The essay of a future Jesuit
For many fathers and brothers the vocation came at an early age. Sometimes letters survive from the aspiring novice asking to enter the Society, telling of his vocation.
Today we will read the words of a future Jesuit. They do not come from the canonical letter written to the Provincial asking to enter the novitiate, but were written on the school desk when he was only twelve years old.
It is 9 September 1926, and a child from Grotte di Castro is given the following assignment: ‘Write a letter to your friend telling him that you want to become a Jesuit, and after telling him about the life of St Louis, urge him to imitate his virtues.
I am writing you this little letter to let you know that I want to become a Jesuit, that is, of the Society of Jesus. I want to become a Jesuit not only because I belong to the Society of Jesus, where one prays and says many beautiful prayers, but because one resembles St Louis. Speaking of St Louis, I want to tell you about his life. St Louis was always good and obedient as a child. In his childhood, he had committed a small sin, that of taking a little packet of powder from the soldiers. When he went to confession, in the church in Florence, that little sin came and fell on the ground. He, made a little bigger, renounced his marquisate in favour of his brother Rodolfo to go to the Jesuits, that is, the Society of Jesus. They called him the angel of purity. In his novitiate and studentate, he showed himself very well in prayers and purity of soul. After this he went to the hospital of the Consolation, where he took great care of the plague victims there. The sickness of these plague victims spread through him and with this sickness he died. But St Mary Magdalene dei Pazzi said: ‘Oh how much glory Louis, son of Ignatius, has in heaven! So you, dear friend, try to imitate St. Louis in his works and virtues, so that you may become like him charitable, good and kind to all. Many greetings from your affectionate friend.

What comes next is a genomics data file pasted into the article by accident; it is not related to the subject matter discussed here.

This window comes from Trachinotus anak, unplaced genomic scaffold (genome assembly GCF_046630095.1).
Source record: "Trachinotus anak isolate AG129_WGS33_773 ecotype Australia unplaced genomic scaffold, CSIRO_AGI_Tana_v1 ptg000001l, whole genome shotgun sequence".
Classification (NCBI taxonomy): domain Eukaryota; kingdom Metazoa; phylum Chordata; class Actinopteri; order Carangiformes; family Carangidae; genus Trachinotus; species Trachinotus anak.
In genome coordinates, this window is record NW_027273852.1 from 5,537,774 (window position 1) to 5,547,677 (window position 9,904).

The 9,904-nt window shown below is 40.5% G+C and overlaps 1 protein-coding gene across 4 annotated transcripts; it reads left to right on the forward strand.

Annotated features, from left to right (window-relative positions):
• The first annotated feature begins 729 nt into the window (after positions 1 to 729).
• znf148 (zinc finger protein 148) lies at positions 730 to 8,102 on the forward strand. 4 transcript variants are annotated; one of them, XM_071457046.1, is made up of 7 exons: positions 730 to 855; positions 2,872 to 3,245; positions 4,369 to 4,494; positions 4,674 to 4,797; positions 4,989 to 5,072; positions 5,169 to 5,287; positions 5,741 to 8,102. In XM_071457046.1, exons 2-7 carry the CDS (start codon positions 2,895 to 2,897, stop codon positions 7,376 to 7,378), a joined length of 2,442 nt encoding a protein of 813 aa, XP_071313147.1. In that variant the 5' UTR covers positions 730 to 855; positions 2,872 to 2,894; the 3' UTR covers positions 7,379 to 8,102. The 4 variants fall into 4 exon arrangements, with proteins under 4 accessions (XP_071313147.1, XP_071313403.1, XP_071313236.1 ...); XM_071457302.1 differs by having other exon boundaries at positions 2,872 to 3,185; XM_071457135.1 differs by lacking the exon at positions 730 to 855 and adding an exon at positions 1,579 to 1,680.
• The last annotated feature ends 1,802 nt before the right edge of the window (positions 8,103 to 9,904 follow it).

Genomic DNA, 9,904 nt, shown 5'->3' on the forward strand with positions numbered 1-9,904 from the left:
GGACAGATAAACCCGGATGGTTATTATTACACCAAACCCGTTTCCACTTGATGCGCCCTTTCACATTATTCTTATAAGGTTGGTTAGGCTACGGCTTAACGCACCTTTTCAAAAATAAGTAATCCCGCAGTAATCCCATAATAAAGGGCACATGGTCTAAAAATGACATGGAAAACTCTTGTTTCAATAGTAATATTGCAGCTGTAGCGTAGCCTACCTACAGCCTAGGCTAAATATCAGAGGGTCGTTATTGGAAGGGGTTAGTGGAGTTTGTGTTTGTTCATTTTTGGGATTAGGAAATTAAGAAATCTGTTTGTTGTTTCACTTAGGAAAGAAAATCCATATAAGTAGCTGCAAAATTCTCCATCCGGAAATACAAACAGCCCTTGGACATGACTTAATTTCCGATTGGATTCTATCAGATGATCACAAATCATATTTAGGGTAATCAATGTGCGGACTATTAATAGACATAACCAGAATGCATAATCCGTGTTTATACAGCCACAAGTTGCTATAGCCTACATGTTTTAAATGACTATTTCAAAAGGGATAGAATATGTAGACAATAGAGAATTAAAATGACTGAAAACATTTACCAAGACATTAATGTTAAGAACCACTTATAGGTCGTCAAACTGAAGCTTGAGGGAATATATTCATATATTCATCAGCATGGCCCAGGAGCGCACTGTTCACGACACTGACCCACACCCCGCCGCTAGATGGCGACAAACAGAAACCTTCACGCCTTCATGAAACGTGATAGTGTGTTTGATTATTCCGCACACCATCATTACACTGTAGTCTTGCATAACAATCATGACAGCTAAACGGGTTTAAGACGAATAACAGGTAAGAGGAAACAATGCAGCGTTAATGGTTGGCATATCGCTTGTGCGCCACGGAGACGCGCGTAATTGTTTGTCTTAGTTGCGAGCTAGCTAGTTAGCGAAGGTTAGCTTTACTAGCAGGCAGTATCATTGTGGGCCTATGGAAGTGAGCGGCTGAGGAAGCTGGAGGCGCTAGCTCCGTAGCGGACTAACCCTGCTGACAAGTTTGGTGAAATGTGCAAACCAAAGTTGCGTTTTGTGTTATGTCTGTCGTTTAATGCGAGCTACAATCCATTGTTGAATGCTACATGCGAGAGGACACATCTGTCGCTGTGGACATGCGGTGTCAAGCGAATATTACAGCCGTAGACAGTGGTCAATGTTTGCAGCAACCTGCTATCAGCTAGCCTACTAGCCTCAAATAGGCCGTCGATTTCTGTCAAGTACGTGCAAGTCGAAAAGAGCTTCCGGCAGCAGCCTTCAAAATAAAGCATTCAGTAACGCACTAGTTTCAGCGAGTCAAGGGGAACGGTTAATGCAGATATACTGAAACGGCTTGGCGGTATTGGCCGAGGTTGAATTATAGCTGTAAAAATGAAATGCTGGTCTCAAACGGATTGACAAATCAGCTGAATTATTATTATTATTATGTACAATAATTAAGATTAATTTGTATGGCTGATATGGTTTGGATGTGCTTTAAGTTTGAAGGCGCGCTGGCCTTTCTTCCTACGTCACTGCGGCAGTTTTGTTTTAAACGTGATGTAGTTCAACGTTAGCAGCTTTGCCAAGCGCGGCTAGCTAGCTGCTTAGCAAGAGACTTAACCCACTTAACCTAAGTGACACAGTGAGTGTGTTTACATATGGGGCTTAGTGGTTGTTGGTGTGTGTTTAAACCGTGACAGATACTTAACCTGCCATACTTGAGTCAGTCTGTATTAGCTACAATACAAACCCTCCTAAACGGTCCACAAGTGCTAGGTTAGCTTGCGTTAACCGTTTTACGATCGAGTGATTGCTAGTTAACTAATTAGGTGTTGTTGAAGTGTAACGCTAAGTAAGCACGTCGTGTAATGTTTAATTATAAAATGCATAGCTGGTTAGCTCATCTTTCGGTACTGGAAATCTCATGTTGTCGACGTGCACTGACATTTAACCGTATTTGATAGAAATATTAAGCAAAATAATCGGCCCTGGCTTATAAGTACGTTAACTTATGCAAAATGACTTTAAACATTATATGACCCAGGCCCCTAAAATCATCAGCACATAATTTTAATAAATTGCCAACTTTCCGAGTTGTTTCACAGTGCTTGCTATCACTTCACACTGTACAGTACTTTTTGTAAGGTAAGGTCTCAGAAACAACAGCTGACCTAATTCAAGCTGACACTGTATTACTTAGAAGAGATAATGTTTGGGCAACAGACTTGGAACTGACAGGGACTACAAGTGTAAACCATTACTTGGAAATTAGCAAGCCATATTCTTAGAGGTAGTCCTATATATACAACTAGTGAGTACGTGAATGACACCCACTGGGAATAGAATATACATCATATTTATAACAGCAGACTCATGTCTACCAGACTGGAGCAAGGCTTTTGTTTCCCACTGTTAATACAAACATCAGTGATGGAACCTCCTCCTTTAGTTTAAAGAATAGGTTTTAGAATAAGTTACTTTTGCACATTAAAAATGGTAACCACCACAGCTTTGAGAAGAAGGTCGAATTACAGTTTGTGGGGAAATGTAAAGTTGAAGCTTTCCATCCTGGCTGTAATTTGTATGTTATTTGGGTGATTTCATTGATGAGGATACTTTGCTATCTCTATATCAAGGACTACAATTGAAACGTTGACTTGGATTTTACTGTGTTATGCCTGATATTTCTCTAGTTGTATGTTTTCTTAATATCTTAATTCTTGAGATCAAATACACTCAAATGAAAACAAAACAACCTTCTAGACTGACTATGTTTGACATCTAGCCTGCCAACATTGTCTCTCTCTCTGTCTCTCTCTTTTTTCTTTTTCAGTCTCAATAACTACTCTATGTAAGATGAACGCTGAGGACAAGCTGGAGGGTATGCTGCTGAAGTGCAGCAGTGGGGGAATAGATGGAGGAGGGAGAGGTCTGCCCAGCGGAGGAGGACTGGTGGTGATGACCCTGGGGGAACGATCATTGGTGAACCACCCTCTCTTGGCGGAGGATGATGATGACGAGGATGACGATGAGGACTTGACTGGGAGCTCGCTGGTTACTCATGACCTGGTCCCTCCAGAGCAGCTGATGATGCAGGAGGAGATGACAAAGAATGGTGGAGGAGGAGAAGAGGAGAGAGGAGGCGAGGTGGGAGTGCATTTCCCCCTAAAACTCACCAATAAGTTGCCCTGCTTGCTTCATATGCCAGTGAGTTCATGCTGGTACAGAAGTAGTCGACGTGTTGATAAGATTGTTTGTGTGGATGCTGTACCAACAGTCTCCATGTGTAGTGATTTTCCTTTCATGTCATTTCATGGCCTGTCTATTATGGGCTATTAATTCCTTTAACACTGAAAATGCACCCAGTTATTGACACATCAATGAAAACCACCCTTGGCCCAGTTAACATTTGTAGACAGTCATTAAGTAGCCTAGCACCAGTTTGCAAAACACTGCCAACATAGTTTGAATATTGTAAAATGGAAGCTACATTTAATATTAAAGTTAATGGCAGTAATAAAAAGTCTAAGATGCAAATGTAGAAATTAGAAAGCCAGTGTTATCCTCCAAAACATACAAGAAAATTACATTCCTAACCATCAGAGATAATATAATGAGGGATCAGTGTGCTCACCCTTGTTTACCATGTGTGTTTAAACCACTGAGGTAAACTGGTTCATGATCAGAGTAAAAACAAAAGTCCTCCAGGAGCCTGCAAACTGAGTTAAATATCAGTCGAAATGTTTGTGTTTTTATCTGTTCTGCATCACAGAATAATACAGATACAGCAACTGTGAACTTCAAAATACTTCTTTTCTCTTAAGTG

How did the essay survive and why is it in our Archives?
The essay was sent to the member of the Provincia Romana with a footnote: ‘This young man has done the fifth grade. He is kind, good and has made a good impression on Monsignor Bishop Tori of Montefiascone. He comes highly recommended by Signor Orzi with whom I am staying. Both the Capuchins and the Augustinians would like him, but the young man and his aunt in Rome prefer the Society of Jesus […]’.
The writer had therefore understood the child’s vocation and wanted to put him in contact with the Company for enrolment in the apostolic school and then the novitiate at the age of fifteen or sixteen. A foresight that went well: that child would become a Jesuit highly appreciated for his apostolate in various ministries.
The essay is kept in Fr Francesco Brinchi’s personal file.